Another company has ended up accidentally spilling sensitive data from business collaboration tool Trello.
According to a Daily Telegraph report, the company that put the boot to its own throat this time is office space company Regus, which posted performance ratings of 900 managers to a public Trello board.
It seems the Regus parent company IWG carried out covert video assessments using researchers from a company called Applause posing as clients looking for office space.
The evaluations from this were gathered into a spreadsheet which was inadvertently set to ‘public’.
Because search engines index public Trello boards that meant that anyone with a browser could, in theory, see the data, which included names, addresses, performance ratings, and company training videos.
These would normally be shown only to the employee concerned as part of company assessments.
In addition to exposing Regus’s own staff, the personal details and email addresses of the external researchers working for Applause were also leaked. IWG issued a statement that appeared to shift the blame to the research company:
We are extremely concerned to learn that an external third-party provider, who implemented the exercise, inadvertently published online the outcomes of an internal training and development exercise.
The data had now been taken down:
As our primary concern we took immediate action and the external provider has now removed the content.
Although the newspaper says this didn’t happen until they contacted IWG and Applause. It’s not clear how long the data was left in its public, exposed state.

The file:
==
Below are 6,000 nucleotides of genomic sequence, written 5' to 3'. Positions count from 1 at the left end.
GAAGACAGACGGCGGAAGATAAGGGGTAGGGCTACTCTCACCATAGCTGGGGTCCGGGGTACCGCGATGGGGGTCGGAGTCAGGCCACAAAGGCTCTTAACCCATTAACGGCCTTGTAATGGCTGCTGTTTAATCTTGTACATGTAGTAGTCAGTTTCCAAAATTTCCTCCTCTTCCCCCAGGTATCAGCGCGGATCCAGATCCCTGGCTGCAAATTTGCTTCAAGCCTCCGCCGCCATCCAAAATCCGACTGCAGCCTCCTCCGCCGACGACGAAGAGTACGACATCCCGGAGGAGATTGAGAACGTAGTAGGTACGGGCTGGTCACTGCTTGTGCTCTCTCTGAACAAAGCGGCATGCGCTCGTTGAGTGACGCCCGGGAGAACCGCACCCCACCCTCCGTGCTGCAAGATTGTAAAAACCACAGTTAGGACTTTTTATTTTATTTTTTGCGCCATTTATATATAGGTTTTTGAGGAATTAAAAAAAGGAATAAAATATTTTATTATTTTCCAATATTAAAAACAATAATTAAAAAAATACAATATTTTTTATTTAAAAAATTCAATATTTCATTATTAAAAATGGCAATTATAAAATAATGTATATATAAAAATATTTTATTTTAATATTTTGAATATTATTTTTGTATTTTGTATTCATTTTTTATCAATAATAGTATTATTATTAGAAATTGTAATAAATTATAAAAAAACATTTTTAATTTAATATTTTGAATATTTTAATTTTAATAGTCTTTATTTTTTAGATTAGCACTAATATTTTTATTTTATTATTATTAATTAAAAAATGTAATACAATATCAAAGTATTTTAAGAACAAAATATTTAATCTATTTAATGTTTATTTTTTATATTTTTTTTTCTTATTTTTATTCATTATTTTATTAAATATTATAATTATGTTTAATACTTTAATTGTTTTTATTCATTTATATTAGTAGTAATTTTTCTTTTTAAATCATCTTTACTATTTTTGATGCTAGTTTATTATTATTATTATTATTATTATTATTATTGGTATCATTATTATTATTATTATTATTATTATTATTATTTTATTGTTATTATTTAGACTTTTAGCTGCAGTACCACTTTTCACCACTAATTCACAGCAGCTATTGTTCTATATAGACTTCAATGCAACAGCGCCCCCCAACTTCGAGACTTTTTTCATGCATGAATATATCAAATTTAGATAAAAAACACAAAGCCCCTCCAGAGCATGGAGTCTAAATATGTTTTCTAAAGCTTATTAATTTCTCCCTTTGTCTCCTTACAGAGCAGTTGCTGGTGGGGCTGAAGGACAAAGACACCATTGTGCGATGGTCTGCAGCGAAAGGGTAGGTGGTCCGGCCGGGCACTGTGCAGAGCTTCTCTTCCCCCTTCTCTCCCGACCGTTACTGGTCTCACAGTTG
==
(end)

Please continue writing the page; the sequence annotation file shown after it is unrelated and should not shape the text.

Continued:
This is not the first time that an organisation has got itself into hot water while using Trello, but the problem isn’t necessarily Trello as an application (which sets boards to Private by default) so much as the ease with which it can be used naively.
It’s the version of the ‘shadow cloud’ problem hiding in plain sight – employees are using an approved application without knowing how to use it securely.
If they’ve not had the risks explained to them – and inevitably there will always be someone who missed the training day – it’s hardly their fault.
Or perhaps they were told and simply forgot or made a mistake. Either way, the company that gives them this power is always responsible for the moral hazard.
It’s a reminder that many data breaches are nothing to do with hacking but happen because of misconfiguration. As with all cloud systems, sharing and collaboration are great buzzwords as long as the going’s good.
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